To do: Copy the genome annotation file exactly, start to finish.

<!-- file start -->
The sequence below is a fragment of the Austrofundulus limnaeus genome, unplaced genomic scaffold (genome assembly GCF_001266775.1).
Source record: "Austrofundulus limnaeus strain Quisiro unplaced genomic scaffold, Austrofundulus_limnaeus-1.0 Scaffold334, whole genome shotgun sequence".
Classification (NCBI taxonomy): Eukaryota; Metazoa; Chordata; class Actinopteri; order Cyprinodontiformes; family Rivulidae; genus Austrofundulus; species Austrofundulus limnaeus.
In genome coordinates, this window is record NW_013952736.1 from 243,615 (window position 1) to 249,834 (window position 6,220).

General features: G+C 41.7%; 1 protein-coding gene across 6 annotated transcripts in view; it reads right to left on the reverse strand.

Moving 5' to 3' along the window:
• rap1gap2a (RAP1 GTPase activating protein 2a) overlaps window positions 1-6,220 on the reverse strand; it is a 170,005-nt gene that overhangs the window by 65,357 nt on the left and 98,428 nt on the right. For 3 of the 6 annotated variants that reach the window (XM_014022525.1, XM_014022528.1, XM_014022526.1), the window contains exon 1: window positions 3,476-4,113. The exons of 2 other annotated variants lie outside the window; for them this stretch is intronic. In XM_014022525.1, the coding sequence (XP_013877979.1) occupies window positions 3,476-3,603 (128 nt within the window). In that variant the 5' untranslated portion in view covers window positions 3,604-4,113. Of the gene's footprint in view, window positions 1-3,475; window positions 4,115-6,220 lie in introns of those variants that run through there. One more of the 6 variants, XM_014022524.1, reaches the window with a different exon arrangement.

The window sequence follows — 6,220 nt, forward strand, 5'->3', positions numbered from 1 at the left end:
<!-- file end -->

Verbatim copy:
The sequence below is a fragment of the Austrofundulus limnaeus genome, unplaced genomic scaffold (genome assembly GCF_001266775.1).
Source record: "Austrofundulus limnaeus strain Quisiro unplaced genomic scaffold, Austrofundulus_limnaeus-1.0 Scaffold334, whole genome shotgun sequence".
Classification (NCBI taxonomy): Eukaryota; Metazoa; Chordata; class Actinopteri; order Cyprinodontiformes; family Rivulidae; genus Austrofundulus; species Austrofundulus limnaeus.
In genome coordinates, this window is record NW_013952736.1 from 243,615 (window position 1) to 249,834 (window position 6,220).

General features: G+C 41.7%; 1 protein-coding gene across 6 annotated transcripts in view; it reads right to left on the reverse strand.

Moving 5' to 3' along the window:
• rap1gap2a (RAP1 GTPase activating protein 2a) overlaps window positions 1-6,220 on the reverse strand; it is a 170,005-nt gene that overhangs the window by 65,357 nt on the left and 98,428 nt on the right. For 3 of the 6 annotated variants that reach the window (XM_014022525.1, XM_014022528.1, XM_014022526.1), the window contains exon 1: window positions 3,476-4,113. The exons of 2 other annotated variants lie outside the window; for them this stretch is intronic. In XM_014022525.1, the coding sequence (XP_013877979.1) occupies window positions 3,476-3,603 (128 nt within the window). In that variant the 5' untranslated portion in view covers window positions 3,604-4,113. Of the gene's footprint in view, window positions 1-3,475; window positions 4,115-6,220 lie in introns of those variants that run through there. One more of the 6 variants, XM_014022524.1, reaches the window with a different exon arrangement.

The window sequence follows — 6,220 nt, forward strand, 5'->3', positions numbered from 1 at the left end: